Residents and trustees cite safety concerns and Belgium’s image before ordinance amendment denied
Belgium won’t be getting a fireworks store after trustees on Monday unanimously voted against an ordinance amendment necessary to allow the business to open.
At a public hearing before the Village Board meeting, about a dozen residents spoke against the idea of allowing a fireworks store, citing safety concerns and that the fire department and Ozaukee County Sheriff’s Department are against the idea.
Village Board members pointed out that they didn’t like the impact a fireworks store would have on Belgium’s image, Village Clerk Julie Lesar said.
Sukhdev Gill, owner of the Mobil and BP gas stations in the village, McDonald’s and the strip mall that includes Subway and Bee’s Bakery, wanted the village to change its ordinance to allow the storage of fireworks that would be the first step in allowing him to open a fireworks store. He planned to open the store in the former cheese store at 117 S. Royal Ave.
Gill said customers at his other businesses have requested fireworks.
The village, Gill said, could charge for fireworks permits that could provide an estimated $10,000 to $15,000 in revenue the first year. As the business would grow, that amount would increase, he said.
“Belgium’s income could be growing with my fireworks store,” he said.
Ozaukee County Sheriff’s Lt. Wayne Lambrecht and Belgium Fire Chief Dan Birenbaum oppose the store.
“We investigate dozens of fireworks complaints per year as it is. When you add a fireworks store into the village, that would add additional concerns for us,” Lambrecht said, noting that he talked with the sheriff and district attorney who had the same concerns.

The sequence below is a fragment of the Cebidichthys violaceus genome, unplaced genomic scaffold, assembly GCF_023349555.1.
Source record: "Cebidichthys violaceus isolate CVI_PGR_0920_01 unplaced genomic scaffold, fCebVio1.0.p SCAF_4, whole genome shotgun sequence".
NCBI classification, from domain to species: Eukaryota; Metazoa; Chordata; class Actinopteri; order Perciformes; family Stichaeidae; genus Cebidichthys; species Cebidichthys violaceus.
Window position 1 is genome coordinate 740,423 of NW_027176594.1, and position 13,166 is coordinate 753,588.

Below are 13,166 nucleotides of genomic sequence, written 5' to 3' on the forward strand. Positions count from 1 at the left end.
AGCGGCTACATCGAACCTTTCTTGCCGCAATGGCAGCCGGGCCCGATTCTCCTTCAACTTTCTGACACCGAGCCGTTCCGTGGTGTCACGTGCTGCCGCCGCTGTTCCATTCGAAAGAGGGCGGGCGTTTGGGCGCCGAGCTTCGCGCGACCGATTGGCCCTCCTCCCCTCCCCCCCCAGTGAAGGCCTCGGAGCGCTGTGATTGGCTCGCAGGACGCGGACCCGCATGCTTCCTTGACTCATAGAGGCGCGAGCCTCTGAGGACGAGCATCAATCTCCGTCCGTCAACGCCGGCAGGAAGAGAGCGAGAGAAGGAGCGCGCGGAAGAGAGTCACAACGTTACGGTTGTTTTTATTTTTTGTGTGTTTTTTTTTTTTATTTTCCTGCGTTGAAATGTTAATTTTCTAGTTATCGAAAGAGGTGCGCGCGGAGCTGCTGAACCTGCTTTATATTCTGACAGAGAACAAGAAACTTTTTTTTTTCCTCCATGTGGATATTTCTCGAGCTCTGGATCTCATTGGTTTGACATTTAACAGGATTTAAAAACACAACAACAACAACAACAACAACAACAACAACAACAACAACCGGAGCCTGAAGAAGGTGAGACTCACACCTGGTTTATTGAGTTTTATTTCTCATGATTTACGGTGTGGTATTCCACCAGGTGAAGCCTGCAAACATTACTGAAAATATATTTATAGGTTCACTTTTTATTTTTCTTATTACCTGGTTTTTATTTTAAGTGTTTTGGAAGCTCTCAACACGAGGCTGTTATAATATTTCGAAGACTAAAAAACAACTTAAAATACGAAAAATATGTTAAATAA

Gill said disorderly conduct tickets for lighting off fireworks illegally would be enough of a lesson.
Gill said he could understand concerns about a store in more populated areas of the county, but not in Belgium.
“It’s like any of the other exits you would see going up toward Green Bay or Racine. There’s not much here. There’s open room,” he said.
The proposed store was 65 feet from gas pumps at the station next door, meeting state setback requirements of 50 feet. Gill had told the Plan Commission he was willing to put up another building to house the store, if the commission requested it.
Gill said he wouldn’t run the store himself. He has a prospective tenant who has 15 years of professional fireworks experience.
The commission on Feb. 27 did not vote on the ordinance amendment, but a public hearing was still scheduled according to state statutes, Lesar said.
Village ordinances do not allow for the storage of fireworks. Amending the ordinance was the first step toward a fireworks store. Gill would have had to obtain a conditional-use permit to open the store.